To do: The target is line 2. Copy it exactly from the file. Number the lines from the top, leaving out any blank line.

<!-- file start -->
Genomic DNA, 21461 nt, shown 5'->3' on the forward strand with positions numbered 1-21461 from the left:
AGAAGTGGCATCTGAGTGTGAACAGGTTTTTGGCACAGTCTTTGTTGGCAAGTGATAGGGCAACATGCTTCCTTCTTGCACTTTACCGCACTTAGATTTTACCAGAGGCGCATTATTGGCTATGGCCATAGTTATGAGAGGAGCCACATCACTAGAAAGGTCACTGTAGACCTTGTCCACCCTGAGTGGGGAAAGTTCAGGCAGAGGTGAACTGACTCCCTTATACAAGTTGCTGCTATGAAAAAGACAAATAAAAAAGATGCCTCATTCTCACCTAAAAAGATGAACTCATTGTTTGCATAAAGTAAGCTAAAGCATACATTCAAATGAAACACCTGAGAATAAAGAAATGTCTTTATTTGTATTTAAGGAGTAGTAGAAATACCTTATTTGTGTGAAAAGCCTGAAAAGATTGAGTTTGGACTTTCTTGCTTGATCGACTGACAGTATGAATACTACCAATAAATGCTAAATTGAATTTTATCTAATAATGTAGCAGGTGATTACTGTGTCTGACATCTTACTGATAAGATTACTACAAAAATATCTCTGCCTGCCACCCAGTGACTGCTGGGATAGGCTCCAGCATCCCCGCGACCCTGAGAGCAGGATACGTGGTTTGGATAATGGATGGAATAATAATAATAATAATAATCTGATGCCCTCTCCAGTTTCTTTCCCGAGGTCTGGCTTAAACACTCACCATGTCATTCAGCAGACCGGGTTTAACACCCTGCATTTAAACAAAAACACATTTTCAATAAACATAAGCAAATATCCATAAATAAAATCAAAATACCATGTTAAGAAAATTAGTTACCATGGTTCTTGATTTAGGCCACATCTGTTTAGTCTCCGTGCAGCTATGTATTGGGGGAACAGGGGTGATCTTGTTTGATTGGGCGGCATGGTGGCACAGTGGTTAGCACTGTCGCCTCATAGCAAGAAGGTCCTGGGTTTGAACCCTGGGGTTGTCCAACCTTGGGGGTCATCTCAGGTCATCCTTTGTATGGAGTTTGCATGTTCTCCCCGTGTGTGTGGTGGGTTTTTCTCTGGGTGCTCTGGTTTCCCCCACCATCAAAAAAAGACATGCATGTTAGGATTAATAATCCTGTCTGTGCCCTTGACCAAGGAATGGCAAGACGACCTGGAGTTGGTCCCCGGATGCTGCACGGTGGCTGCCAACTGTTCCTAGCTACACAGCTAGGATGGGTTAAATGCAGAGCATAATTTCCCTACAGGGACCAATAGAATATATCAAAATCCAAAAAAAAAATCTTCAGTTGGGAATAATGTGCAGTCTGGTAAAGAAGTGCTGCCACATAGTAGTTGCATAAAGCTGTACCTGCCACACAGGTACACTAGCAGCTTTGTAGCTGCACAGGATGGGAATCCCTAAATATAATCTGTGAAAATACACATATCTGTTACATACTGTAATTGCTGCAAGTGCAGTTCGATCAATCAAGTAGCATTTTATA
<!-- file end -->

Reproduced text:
AGAAGTGGCATCTGAGTGTGAACAGGTTTTTGGCACAGTCTTTGTTGGCAAGTGATAGGGCAACATGCTTCCTTCTTGCACTTTACCGCACTTAGATTTTACCAGAGGCGCATTATTGGCTATGGCCATAGTTATGAGAGGAGCCACATCACTAGAAAGGTCACTGTAGACCTTGTCCACCCTGAGTGGGGAAAGTTCAGGCAGAGGTGAACTGACTCCCTTATACAAGTTGCTGCTATGAAAAAGACAAATAAAAAAGATGCCTCATTCTCACCTAAAAAGATGAACTCATTGTTTGCATAAAGTAAGCTAAAGCATACATTCAAATGAAACACCTGAGAATAAAGAAATGTCTTTATTTGTATTTAAGGAGTAGTAGAAATACCTTATTTGTGTGAAAAGCCTGAAAAGATTGAGTTTGGACTTTCTTGCTTGATCGACTGACAGTATGAATACTACCAATAAATGCTAAATTGAATTTTATCTAATAATGTAGCAGGTGATTACTGTGTCTGACATCTTACTGATAAGATTACTACAAAAATATCTCTGCCTGCCACCCAGTGACTGCTGGGATAGGCTCCAGCATCCCCGCGACCCTGAGAGCAGGATACGTGGTTTGGATAATGGATGGAATAATAATAATAATAATAATCTGATGCCCTCTCCAGTTTCTTTCCCGAGGTCTGGCTTAAACACTCACCATGTCATTCAGCAGACCGGGTTTAACACCCTGCATTTAAACAAAAACACATTTTCAATAAACATAAGCAAATATCCATAAATAAAATCAAAATACCATGTTAAGAAAATTAGTTACCATGGTTCTTGATTTAGGCCACATCTGTTTAGTCTCCGTGCAGCTATGTATTGGGGGAACAGGGGTGATCTTGTTTGATTGGGCGGCATGGTGGCACAGTGGTTAGCACTGTCGCCTCATAGCAAGAAGGTCCTGGGTTTGAACCCTGGGGTTGTCCAACCTTGGGGGTCATCTCAGGTCATCCTTTGTATGGAGTTTGCATGTTCTCCCCGTGTGTGTGGTGGGTTTTTCTCTGGGTGCTCTGGTTTCCCCCACCATCAAAAAAAGACATGCATGTTAGGATTAATAATCCTGTCTGTGCCCTTGACCAAGGAATGGCAAGACGACCTGGAGTTGGTCCCCGGATGCTGCACGGTGGCTGCCAACTGTTCCTAGCTACACAGCTAGGATGGGTTAAATGCAGAGCATAATTTCCCTACAGGGACCAATAGAATATATCAAAATCCAAAAAAAAAATCTTCAGTTGGGAATAATGTGCAGTCTGGTAAAGAAGTGCTGCCACATAGTAGTTGCATAAAGCTGTACCTGCCACACAGGTACACTAGCAGCTTTGTAGCTGCACAGGATGGGAATCCCTAAATATAATCTGTGAAAATACACATATCTGTTACATACTGTAATTGCTGCAAGTGCAGTTCGATCAATCAAGTAGCATTTTATA